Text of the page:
Lundin Petroleum has cut its resource estimate for the Alta oil discovery in the Norwegian Arctic, and no longer sees Alta and the nearby Gohta find as commercially viable for a joint field development, the Swedish company said on Monday.
The company, as well as Norwegian authorities, had seen the two discoveries as key to opening a new area of oil production in the Barents Sea in the Arctic, where only a few successful discoveries have so far been made.
The estimated size of the Alta find was cut based on high-resolution seismic data as well as data and analysis from a well drilled for extended testing in 2018, Lundin said.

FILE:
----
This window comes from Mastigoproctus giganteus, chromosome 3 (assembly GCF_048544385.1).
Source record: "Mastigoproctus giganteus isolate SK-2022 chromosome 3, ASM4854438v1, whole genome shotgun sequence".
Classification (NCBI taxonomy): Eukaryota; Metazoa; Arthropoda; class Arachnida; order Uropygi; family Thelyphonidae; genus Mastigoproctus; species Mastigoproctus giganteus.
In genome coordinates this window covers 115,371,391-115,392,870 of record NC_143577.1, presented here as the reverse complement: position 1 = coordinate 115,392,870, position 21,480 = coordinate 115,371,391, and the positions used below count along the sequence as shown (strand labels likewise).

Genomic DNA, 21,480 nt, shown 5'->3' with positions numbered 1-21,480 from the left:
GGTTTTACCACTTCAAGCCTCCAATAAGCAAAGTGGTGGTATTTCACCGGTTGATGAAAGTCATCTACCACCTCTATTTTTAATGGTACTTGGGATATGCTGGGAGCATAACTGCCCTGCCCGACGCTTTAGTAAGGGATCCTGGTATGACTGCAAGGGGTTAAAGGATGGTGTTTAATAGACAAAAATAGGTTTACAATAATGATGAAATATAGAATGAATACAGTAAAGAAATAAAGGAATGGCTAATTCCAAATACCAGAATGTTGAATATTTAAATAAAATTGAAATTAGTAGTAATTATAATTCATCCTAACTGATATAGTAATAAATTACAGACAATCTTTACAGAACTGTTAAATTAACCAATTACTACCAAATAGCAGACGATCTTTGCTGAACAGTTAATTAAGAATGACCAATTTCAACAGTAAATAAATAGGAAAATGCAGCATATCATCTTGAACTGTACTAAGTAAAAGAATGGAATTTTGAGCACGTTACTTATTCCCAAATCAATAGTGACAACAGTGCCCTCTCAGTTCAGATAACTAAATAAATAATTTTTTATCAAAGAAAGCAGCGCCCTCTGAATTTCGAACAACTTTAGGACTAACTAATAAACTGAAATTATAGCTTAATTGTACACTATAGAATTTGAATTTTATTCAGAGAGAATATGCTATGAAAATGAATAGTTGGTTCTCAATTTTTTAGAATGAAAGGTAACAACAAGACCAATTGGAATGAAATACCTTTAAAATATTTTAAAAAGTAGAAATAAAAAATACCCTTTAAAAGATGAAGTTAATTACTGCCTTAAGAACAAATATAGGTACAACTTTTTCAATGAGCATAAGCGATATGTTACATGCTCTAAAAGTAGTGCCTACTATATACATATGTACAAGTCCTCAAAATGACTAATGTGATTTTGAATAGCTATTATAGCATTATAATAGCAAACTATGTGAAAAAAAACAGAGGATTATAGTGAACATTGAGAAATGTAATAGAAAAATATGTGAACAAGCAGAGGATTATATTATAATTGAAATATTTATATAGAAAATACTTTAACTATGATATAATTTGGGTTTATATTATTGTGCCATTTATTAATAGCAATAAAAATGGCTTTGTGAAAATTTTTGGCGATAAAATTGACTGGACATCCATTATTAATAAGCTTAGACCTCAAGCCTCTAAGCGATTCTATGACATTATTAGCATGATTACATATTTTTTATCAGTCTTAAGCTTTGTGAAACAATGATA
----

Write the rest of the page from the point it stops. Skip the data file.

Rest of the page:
Instead the two finds could in the future be tied in as additional resources to another Barents Sea field, Equinor's Johan Castberg, or to another potential discovery in the region, Lundin said.
"Lundin Petroleum is drilling several large prospects in the Loppa High area in 2020, which if successful could change the dynamic of commercial options for this area," the company added.
In 2019, Lundin's reserve replacement rate stood at 150%, the sixth consecutive year of adding more resources to its portfolio than it produced, the company separately said.
(Reporting by Terje Solsvik, editing by Jan Harvey and Gwladys Fouche)